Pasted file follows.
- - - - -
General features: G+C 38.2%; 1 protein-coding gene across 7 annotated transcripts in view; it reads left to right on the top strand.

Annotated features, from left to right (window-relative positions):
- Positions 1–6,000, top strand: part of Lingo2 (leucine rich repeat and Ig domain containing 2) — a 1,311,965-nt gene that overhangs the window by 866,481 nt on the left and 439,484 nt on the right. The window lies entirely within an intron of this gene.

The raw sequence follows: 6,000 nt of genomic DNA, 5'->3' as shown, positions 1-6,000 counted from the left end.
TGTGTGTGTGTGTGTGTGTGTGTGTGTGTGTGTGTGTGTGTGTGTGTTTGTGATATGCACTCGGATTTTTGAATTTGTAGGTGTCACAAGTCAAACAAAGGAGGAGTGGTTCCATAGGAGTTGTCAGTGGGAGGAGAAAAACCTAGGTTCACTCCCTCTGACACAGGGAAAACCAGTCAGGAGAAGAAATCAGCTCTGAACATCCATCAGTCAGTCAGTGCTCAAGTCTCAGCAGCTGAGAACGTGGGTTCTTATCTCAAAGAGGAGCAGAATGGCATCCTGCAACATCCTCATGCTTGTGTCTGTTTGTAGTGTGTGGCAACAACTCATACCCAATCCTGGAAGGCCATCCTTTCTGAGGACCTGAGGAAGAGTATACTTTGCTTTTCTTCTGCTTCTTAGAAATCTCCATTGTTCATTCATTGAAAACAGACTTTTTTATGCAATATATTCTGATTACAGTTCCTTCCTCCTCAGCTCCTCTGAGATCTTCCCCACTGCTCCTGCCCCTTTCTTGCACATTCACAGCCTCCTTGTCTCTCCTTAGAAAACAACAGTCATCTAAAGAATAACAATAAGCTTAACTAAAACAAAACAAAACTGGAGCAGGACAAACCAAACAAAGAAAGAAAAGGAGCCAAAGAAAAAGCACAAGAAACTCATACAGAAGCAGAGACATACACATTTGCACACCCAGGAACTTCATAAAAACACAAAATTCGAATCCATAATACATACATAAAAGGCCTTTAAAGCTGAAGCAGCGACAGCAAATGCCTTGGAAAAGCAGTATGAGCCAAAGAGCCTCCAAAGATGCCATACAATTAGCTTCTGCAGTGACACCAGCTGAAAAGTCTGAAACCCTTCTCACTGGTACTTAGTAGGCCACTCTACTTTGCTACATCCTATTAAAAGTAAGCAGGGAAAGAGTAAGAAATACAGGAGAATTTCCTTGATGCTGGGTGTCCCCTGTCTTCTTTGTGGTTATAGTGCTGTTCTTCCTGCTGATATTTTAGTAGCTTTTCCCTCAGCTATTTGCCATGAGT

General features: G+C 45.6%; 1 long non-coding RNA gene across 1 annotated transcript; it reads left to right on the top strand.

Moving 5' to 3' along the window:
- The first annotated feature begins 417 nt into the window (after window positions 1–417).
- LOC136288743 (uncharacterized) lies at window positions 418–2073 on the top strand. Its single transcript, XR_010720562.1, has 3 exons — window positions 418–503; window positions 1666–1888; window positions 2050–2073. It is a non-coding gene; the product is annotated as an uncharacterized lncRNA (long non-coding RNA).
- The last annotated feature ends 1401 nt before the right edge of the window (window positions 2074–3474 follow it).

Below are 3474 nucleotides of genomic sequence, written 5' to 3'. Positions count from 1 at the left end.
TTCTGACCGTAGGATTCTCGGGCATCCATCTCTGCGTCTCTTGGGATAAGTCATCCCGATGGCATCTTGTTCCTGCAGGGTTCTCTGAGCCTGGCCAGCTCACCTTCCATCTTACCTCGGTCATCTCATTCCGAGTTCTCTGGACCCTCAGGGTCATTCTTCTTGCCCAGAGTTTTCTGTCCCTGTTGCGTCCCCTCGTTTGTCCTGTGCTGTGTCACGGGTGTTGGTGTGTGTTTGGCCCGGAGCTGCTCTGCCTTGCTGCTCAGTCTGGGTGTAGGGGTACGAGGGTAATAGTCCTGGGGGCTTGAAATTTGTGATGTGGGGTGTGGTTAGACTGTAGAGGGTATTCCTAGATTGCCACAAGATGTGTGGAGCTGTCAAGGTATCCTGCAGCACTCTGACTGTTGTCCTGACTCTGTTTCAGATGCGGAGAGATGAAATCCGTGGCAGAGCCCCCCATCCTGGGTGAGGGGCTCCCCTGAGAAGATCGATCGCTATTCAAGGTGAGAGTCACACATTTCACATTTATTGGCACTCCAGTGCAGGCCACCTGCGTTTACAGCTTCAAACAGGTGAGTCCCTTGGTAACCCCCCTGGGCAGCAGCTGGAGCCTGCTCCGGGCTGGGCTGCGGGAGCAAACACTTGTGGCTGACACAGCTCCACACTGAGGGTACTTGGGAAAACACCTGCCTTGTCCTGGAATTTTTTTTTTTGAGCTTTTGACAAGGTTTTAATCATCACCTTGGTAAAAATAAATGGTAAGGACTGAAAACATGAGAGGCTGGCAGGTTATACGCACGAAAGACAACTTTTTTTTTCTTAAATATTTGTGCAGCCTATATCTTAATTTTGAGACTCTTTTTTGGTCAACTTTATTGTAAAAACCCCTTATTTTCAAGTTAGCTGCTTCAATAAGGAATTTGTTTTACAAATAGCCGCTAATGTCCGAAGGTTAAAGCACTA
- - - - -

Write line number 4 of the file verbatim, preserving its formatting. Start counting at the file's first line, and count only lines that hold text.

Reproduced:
The raw sequence follows: 6,000 nt of genomic DNA, 5'->3' as shown, positions 1-6,000 counted from the left end.